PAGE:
New survey findings reveal that an estimated 25.5 million jobs have been lost since mid-March.
Americans are experiencing greater economic insecurity, limited access to unemployment benefits and increased psychological distress. And along all dimensions, people of color have been disproportionately impacted, according to a discussion released along with the survey.
The Understanding Coronavirus in America Study, led by the USC Dornsife Center for Economic and Social Research and supported by the Bill and Melinda Gates Foundation and USC, has been surveying a panel of nearly 5,500 adult residents of the United States about their perceptions and attitudes regarding coronavirus and how it’s impacting their lives since mid-March. Data from the study is updated daily and available to researchers and the public at: covid19pulse.usc.edu .
The latest survey was conducted from April 1 to April 14 and compares findings from a similar survey from March 10-31, 2020.
“Because our panel members fill out questions in the tracking survey on a daily basis, we are able to pick up any changes in behavior or attitudes that may occur as a result of the pandemic,” said Jill Darling, survey director for the Understanding America Study online panel that provides the sample for the tracking survey. “Since the same people respond to each wave of the survey, we can detect real shifts in the impact the pandemic is having on people’s financial and personal lives.”
Americans are increasingly suffering from financial setbacks and mental distress due to the COVID-19 pandemic, but they’re also taking much greater care to protect themselves from infection, according to the survey.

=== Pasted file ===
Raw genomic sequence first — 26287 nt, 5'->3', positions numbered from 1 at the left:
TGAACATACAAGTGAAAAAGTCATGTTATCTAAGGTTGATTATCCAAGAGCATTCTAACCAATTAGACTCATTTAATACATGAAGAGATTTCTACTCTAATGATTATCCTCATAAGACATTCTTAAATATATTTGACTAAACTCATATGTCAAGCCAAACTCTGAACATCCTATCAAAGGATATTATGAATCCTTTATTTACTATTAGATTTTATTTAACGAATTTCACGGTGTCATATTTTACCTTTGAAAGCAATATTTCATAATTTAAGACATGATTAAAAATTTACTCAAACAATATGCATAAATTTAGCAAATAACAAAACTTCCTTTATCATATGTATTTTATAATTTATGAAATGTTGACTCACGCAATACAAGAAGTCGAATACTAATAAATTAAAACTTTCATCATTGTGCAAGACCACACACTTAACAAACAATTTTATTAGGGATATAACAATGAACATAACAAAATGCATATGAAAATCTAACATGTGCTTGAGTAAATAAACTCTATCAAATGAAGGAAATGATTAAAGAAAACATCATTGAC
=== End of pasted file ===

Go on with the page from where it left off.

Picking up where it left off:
Financial and mental health challenges fell disproportionately on people of color, women, and those with lower levels of education, with Los Angeles County residents often reporting greater difficulties than the national average. Nationally and locally, an increasing number of respondents believe they are likely to contract the virus and die from it, which may explain why an increasing percentage are adopting social distancing and other health behavior measures.
The survey suggests that 25.5 million jobs have been potentially lost across the U.S. since mid-March.
Job losses among Angelenos are significantly higher than the national average. Less than half of area residents (45%) still held a job, compared with 61% in mid-March — a decline of 16 percentage points, or an estimated 1.3 million jobs. Nationally, the number fell 10 percentage points, from 62% to 52%.
People of color, especially African Americans, are more likely to have lost their jobs since mid-March. Nationally, 15% of whites said they had lost their jobs, whereas 18% of Latino and 21% of African Americans reported job losses.
Only 40% of people with no more than a high school education still had a job, compared with 51% in the earlier time period.
Job losses were more pronounced among women. Nationally, 17% of women reported a job loss since March, compared to 14% of men.
However, a significant majority of job losses (67%) were reported as temporary layoffs.
Despite the steep job losses, only 36% of the recently unemployed have received unemployment insurance since mid-March, and fewer than 25% living in Los Angeles have received the benefit.